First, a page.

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I have a set $P=\{p_0,\ldots,p_n\}$ of 3D points, such that a curve (spline) passes through each point in order. The curve is well-defined (in this case a cubic spline) and for each point $p_i$ I have a tangent $T_i$.

For $p_0$ I have, besides $T_0$, also $N_0$ and $B_0$, 3 mutually orthogonal axes which define a 3D orientation.

What I need is to a way to generate a 'natural 'or 'least torque' way to calculate $N$ & $B$ along the curve, so that at any point I have a local coordinate space. To qualify 'natural', imagine pushing a flexible, frictionless hose over a steel rod bent into the shape of the curve.

I do not need a mathematically exact solution, in fact probably calculating $N_i$ & $B_i$ only might be sufficient since $T$ is mathematically defined along the curve.

Note, this is different from more common ways to generate a moving coordinate system along a curve; in those kind of approaches an 'S' shape means the coordinate system will rotate 180 degrees. Clearly, we have to 'walk' along the curve rather than calculating $B/N$ purely based on $T$ and its derivatives in this case.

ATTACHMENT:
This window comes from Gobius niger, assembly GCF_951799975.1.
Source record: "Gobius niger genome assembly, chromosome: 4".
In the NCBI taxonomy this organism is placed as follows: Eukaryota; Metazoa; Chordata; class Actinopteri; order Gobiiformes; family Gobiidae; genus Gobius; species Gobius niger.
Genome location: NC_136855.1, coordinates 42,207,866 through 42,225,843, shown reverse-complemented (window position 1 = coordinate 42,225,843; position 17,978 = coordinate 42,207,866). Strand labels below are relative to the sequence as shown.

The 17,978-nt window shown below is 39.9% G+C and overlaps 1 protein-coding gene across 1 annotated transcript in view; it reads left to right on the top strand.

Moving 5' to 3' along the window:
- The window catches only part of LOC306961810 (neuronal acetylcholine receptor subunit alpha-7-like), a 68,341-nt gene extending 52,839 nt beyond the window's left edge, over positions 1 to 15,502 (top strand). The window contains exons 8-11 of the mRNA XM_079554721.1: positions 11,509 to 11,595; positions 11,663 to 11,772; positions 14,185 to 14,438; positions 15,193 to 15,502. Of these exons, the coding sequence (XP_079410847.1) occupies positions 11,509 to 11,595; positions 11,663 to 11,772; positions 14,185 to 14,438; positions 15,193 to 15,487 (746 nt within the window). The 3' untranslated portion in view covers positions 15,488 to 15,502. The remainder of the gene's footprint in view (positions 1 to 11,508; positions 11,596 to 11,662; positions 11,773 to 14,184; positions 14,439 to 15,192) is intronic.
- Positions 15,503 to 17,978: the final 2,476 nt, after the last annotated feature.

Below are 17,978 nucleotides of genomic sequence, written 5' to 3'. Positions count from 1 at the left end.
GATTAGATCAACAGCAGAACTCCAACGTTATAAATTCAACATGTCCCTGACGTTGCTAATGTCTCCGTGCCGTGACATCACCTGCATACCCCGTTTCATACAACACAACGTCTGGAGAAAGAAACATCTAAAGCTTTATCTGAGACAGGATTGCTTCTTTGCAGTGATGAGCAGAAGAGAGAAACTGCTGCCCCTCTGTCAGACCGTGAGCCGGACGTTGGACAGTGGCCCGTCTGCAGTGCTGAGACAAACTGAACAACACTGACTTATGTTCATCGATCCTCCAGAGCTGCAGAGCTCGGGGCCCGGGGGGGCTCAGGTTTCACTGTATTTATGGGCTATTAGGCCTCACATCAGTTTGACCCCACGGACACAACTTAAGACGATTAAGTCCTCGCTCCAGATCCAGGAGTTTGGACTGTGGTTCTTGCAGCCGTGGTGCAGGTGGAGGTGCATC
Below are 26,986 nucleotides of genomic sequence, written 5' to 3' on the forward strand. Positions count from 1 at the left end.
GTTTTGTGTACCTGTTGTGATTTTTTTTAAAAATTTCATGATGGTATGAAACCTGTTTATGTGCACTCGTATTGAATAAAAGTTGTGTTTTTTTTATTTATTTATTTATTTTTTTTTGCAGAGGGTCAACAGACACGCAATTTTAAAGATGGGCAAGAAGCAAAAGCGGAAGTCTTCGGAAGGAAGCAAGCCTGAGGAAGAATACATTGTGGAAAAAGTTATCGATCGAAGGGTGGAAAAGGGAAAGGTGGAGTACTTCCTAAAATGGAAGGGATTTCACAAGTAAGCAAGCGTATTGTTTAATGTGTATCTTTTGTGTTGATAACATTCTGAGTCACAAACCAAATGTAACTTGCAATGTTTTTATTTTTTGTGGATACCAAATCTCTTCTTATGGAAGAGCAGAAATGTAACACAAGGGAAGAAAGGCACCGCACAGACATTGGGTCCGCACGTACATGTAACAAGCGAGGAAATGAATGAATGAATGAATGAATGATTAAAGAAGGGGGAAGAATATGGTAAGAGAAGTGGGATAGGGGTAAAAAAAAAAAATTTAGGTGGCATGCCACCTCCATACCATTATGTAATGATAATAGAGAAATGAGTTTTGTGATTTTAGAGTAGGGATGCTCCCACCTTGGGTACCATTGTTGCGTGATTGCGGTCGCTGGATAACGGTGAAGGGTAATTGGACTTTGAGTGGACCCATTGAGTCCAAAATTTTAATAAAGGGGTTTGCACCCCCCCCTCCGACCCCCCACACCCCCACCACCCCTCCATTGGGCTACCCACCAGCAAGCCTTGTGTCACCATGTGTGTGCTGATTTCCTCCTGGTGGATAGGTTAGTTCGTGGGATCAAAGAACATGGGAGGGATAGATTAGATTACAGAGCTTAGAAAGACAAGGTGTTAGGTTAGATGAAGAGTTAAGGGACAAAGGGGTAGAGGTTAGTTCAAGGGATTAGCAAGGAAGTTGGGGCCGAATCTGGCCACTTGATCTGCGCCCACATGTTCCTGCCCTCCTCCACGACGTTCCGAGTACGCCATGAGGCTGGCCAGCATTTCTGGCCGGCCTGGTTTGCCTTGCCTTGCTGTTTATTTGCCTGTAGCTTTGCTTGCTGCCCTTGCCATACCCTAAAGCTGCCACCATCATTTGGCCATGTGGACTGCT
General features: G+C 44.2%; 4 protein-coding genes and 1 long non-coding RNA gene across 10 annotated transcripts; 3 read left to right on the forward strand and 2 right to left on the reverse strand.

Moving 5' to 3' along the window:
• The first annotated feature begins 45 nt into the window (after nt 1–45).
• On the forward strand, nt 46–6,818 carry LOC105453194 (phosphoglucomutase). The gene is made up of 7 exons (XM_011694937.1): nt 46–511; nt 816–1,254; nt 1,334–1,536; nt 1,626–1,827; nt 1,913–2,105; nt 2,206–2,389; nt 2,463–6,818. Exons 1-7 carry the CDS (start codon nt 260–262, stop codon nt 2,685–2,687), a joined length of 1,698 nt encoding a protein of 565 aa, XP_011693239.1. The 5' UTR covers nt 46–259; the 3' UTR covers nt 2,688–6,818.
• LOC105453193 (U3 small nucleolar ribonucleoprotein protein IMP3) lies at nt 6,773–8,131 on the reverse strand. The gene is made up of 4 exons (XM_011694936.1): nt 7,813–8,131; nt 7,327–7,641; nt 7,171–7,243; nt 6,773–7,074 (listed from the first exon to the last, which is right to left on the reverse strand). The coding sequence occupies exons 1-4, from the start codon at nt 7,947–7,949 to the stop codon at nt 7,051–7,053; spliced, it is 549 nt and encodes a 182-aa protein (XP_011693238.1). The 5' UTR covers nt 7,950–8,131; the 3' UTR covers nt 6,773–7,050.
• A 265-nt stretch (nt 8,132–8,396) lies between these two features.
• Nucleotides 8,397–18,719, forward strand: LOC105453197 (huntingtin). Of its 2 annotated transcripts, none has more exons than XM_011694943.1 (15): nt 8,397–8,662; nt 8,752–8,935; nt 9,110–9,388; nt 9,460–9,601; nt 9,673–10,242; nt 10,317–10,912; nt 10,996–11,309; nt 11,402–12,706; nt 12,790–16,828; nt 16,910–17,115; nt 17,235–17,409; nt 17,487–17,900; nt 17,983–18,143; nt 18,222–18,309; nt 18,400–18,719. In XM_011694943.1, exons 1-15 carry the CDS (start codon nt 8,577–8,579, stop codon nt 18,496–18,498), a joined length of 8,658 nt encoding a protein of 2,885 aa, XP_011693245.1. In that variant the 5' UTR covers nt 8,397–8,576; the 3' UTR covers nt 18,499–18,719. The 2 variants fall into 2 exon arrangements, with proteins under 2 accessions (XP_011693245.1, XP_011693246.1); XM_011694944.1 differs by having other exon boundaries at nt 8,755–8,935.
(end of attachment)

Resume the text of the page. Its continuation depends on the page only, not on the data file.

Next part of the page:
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Best of luck with your 'natural path'. –  r4. Jan 30 '12 at 18:40
    
((John asked a similar question on stackoverflow a couple of days ago I noted)). stackoverflow.com/questions/8907536/… –  r4. Jan 30 '12 at 18:41
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Indeed: but that took a turn down Frenet frames (see my other Q: math.stackexchange.com/questions/103924/…), and that is a solution to a different problem. –  John Jan 30 '12 at 18:45

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